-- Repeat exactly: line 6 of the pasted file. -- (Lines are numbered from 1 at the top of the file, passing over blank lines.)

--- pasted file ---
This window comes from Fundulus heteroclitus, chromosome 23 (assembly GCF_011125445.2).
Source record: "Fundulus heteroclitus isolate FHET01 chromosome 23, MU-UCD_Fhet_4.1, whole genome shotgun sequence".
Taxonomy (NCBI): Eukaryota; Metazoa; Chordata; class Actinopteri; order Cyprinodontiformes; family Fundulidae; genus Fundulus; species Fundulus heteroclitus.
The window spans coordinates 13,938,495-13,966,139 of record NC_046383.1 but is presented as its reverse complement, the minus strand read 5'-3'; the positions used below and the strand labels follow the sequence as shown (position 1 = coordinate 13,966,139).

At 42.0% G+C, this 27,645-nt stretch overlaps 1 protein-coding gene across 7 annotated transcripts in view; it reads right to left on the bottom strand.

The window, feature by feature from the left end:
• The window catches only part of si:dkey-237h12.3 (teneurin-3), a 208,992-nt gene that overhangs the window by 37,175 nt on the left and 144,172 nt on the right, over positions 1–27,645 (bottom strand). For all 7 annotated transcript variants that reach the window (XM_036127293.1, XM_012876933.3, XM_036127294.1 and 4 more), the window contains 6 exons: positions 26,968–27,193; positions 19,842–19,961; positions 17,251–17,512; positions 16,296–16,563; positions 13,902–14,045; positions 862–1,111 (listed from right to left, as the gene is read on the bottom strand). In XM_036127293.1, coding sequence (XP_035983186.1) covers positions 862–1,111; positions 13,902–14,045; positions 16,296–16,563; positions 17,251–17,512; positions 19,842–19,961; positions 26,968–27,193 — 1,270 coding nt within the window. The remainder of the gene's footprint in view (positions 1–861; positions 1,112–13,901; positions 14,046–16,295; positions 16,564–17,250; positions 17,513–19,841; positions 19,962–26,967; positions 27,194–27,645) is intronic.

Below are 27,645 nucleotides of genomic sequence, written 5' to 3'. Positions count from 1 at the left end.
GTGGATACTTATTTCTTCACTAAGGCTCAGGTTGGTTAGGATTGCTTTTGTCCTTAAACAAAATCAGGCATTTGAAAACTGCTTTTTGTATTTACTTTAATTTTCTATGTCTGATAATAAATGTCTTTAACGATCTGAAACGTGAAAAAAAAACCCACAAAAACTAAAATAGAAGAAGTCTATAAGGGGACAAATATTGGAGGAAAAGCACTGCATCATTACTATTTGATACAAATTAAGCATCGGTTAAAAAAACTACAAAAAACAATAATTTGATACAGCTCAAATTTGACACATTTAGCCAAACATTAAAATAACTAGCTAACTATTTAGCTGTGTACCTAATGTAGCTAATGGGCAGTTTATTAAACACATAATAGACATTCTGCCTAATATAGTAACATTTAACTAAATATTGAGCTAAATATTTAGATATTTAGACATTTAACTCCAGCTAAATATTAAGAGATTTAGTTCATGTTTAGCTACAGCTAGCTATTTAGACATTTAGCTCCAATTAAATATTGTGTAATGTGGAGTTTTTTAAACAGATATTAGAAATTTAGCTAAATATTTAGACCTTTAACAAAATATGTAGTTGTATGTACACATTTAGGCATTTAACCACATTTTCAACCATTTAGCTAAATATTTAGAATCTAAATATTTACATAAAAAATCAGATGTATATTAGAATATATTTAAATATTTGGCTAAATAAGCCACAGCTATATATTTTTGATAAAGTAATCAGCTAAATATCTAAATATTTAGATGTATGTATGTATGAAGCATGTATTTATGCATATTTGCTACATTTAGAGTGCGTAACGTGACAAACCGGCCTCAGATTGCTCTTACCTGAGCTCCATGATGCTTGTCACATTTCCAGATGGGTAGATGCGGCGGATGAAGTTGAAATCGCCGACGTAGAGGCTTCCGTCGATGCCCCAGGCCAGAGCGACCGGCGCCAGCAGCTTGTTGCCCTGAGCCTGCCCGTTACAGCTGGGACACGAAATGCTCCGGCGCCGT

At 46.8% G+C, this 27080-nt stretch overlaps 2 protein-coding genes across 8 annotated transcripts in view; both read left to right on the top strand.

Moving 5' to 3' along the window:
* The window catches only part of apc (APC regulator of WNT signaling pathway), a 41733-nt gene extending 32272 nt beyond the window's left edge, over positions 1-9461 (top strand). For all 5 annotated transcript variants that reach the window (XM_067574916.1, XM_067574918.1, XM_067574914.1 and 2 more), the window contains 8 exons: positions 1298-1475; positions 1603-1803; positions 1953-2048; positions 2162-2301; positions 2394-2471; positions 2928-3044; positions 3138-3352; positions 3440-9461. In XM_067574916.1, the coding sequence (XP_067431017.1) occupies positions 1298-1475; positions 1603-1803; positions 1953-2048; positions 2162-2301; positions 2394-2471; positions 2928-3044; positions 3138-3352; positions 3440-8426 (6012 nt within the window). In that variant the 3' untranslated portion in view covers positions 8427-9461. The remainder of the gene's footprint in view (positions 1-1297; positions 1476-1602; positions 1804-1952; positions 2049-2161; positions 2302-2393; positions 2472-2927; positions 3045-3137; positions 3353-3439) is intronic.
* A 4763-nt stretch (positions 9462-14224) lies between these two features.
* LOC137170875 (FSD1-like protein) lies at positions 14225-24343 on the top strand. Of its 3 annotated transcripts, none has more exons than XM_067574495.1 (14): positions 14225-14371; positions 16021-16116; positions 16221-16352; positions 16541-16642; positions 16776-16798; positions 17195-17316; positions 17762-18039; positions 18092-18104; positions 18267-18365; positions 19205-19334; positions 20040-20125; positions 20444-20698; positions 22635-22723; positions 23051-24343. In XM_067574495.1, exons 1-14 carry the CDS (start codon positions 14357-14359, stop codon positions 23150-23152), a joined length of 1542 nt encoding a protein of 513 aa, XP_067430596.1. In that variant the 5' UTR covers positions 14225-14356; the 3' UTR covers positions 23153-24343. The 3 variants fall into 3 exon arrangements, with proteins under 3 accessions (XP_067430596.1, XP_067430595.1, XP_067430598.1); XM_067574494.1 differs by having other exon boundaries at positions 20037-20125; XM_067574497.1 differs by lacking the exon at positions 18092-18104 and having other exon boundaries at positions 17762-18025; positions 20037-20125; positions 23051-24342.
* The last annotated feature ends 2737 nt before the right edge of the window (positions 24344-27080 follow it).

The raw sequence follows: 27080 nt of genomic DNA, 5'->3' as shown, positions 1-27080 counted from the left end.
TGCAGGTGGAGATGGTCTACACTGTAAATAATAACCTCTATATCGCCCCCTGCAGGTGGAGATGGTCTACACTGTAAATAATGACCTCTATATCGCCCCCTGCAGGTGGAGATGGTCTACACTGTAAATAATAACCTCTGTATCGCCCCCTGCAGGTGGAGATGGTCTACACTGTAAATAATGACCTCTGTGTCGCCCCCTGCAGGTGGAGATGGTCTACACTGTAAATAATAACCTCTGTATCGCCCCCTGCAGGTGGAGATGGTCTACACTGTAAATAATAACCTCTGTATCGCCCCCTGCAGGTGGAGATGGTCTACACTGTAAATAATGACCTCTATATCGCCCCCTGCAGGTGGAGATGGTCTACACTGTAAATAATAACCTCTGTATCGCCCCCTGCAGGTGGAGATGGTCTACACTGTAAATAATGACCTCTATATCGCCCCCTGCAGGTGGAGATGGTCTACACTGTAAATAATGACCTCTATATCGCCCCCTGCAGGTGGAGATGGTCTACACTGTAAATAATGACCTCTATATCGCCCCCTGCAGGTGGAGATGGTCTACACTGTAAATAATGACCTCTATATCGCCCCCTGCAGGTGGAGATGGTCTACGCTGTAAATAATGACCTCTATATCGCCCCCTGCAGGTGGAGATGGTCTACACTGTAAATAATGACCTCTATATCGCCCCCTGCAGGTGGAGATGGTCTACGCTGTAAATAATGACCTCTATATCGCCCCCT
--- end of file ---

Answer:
The window, feature by feature from the left end: